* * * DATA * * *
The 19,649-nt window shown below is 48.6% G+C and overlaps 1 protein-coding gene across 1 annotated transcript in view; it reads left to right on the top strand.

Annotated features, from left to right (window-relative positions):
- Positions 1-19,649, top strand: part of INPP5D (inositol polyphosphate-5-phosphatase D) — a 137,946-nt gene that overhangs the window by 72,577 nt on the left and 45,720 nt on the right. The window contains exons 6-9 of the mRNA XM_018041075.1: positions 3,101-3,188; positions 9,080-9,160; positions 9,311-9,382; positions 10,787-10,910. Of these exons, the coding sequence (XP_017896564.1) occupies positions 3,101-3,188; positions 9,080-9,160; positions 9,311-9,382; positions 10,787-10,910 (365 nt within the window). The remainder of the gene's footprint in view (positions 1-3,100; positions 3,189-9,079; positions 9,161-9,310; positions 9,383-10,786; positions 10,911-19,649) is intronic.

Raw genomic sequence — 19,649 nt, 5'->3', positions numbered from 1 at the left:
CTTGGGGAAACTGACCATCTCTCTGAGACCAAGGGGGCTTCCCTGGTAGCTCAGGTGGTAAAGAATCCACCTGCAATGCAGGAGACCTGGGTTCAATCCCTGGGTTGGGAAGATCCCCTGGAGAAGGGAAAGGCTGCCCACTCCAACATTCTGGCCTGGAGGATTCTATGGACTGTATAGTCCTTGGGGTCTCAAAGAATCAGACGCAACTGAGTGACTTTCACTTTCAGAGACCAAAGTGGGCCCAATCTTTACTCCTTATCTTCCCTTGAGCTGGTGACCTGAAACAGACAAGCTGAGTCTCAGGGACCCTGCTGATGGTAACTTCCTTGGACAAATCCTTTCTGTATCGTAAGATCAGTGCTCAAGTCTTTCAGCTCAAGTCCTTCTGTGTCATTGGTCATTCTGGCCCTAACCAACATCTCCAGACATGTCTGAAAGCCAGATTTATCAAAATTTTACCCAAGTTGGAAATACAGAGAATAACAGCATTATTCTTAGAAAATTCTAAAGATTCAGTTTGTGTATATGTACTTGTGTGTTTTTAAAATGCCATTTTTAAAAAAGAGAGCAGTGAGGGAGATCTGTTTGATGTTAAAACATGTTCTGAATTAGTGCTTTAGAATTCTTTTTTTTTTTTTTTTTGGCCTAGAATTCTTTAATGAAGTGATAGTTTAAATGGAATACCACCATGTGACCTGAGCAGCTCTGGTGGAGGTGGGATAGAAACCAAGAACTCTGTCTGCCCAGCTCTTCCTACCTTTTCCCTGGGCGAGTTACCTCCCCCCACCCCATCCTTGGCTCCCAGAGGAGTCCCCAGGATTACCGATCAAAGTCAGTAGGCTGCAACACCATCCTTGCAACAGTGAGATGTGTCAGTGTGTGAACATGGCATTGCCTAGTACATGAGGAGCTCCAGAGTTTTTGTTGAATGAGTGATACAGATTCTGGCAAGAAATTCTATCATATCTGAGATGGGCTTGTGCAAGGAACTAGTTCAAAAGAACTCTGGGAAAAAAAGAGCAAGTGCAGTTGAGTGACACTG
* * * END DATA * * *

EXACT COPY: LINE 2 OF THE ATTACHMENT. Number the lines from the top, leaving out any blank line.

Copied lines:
Annotated features, from left to right (window-relative positions):